We have recently been involved in two separate transactions involving significant sums of money. In one case, a well known and reputable Yacht Broker put forward Standard Terms and Conditions as to the transaction, which clearly incorporated a number of typographical errors, but more importantly, included a clause which did not provide proper security for the deposit paid to them, and arguably, therefore, could have resulted in the purchaser being able to demonstrate absolute entitlement and ownership of the deposit in the event of the transaction failing. Efforts to agree a sensible variation of the standard contract to resolve the problem failed when the Brokers were seemingly unable to secure their client’s consent to a variation of the standard form agreement they were using. As a consequence, the purchaser chose not to take the risks of proceeding in those circumstances, and now looks elsewhere.
By contrast, and in respect of another transaction of similar significant value, Brokers have simply agreed to allow us to hold the deposit on the client’s behalf as evidence of the client’s commitment to the transaction, and to proceed with the survey and inspection with a view to ultimately completing the matter if the client is entirely happy with the purchase. Alternatively, both parties essentially walk away from the transaction. Buying a boat is not dissimilar to buying a house, and one has to question how many purchasers, sensibly advised, would hand over a 10% deposit to buy a house in advance of their having the benefit of their survey/valuation report. One also has to question how many people, selling a house in those circumstances, would instruct Estate Agents not to proceed to allow such a survey or valuation, until the deposit money is in their hands.
With values of houses and boats ever rising, and with it being clear that there is no present excess of demand over availability, it may be time to think again about the whole model of yacht purchasers and, in particular, whether a deposit should become payable in advance of the survey, and how that deposit (if paid) should be held, given the unpalatable fact that the current economic climate has inevitably put very real pressures upon all marine associated businesses, not least Brokerage. Most Brokers fully accept and recognise the realities of the situation, and the need to provide absolute security to ever more cautious purchasers, but there can be no doubt that the seeming universal belief that a deposit is both necessary and that pursuing it, even at risk of jeopardising the transaction, must always be in the Vendor’s best interests. It can undoubtedly be argued that the payment of a deposit serves to protect the Vendor from time wasters, and that it will prevent “gazumping“. In better, more affluent times, that may have made sense, but certainly not now. There can be no doubt that much progress has been made in recent years in simplifying the circumstances in which a purchaser is able to walk away from transactions where the vessel fails a survey or sea trial, and accordingly, in increasingly “easy in, easy out” contractual arrangements, the only real financial exposure that a purchaser has is to the lift in, lift out charges, and touching up any anti-fouling which may have been abraded as part of the survey process. The former can be readily dealt with by getting the charges paid to the Marina Operators “up front” and I have certainly yet to see anyone refuse to meet reasonable expenses, even if they are not proceeding with the transaction.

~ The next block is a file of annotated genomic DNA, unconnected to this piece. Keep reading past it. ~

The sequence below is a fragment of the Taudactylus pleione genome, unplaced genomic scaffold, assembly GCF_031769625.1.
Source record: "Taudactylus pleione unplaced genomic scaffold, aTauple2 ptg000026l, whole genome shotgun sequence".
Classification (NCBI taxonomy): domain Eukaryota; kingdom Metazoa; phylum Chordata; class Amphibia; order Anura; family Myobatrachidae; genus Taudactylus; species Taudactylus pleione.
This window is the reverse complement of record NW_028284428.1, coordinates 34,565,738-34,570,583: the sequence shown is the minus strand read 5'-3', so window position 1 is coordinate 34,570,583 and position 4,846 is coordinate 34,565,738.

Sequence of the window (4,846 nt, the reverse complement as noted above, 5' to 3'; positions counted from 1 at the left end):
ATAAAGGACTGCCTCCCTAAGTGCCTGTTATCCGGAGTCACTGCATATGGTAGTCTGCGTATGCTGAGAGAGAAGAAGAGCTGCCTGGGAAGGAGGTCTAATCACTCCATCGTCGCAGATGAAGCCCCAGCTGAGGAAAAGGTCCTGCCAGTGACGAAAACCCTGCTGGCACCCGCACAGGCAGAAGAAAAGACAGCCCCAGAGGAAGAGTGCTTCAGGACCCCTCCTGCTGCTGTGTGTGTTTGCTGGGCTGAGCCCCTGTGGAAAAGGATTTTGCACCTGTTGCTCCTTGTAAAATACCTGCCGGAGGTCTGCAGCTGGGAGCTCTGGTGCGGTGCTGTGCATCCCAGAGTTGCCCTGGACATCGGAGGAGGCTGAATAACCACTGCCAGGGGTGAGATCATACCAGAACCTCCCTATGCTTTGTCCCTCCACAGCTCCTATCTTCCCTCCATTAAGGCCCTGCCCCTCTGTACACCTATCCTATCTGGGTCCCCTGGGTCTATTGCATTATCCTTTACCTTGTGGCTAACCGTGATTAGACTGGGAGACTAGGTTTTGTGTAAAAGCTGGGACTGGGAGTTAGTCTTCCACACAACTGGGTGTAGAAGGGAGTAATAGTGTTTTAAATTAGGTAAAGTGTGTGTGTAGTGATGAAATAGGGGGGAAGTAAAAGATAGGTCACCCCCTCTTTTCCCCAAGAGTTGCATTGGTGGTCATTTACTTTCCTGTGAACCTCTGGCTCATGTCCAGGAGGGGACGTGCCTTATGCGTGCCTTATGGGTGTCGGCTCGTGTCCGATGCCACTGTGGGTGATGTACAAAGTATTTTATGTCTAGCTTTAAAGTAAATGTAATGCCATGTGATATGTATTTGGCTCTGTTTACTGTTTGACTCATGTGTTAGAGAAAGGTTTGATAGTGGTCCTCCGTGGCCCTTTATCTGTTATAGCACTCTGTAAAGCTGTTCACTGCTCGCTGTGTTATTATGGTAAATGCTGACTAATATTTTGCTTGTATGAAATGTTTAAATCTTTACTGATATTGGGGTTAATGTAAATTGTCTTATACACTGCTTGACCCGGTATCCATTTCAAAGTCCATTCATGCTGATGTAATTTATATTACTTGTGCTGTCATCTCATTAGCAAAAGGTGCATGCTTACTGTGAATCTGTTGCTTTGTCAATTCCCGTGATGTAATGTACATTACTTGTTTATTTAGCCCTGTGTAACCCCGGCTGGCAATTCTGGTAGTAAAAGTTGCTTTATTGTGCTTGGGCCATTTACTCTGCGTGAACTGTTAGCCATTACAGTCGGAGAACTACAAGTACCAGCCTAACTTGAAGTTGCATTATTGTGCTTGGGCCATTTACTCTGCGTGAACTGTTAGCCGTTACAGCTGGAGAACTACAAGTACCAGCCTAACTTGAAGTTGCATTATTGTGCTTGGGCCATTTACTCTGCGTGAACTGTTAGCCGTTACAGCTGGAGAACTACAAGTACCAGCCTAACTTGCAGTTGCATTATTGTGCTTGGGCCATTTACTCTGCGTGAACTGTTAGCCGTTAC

There can be no doubt that some Brokers are still very much attracted to the idea of taking a deposit, as it provides them with absolute security for their commission charges. Surely, that is a matter, which can be far better addressed by an open and realistic conversation with the Vendor. It may be that payment of deposits (certainly on the present terms and at the present rates) is no longer going to be assumed to be the norm, and Brokers may need to give careful consideration as to whether embracing change will be in their client’s and the Vendor’s best interests, and in turn, in terms of marketing. We have only to look at Ebay to see that the world is increasingly looking for simple and cheap solutions to sales transactions, and those who can embrace change and adopt new procedures, will doubtless greatly benefit from them.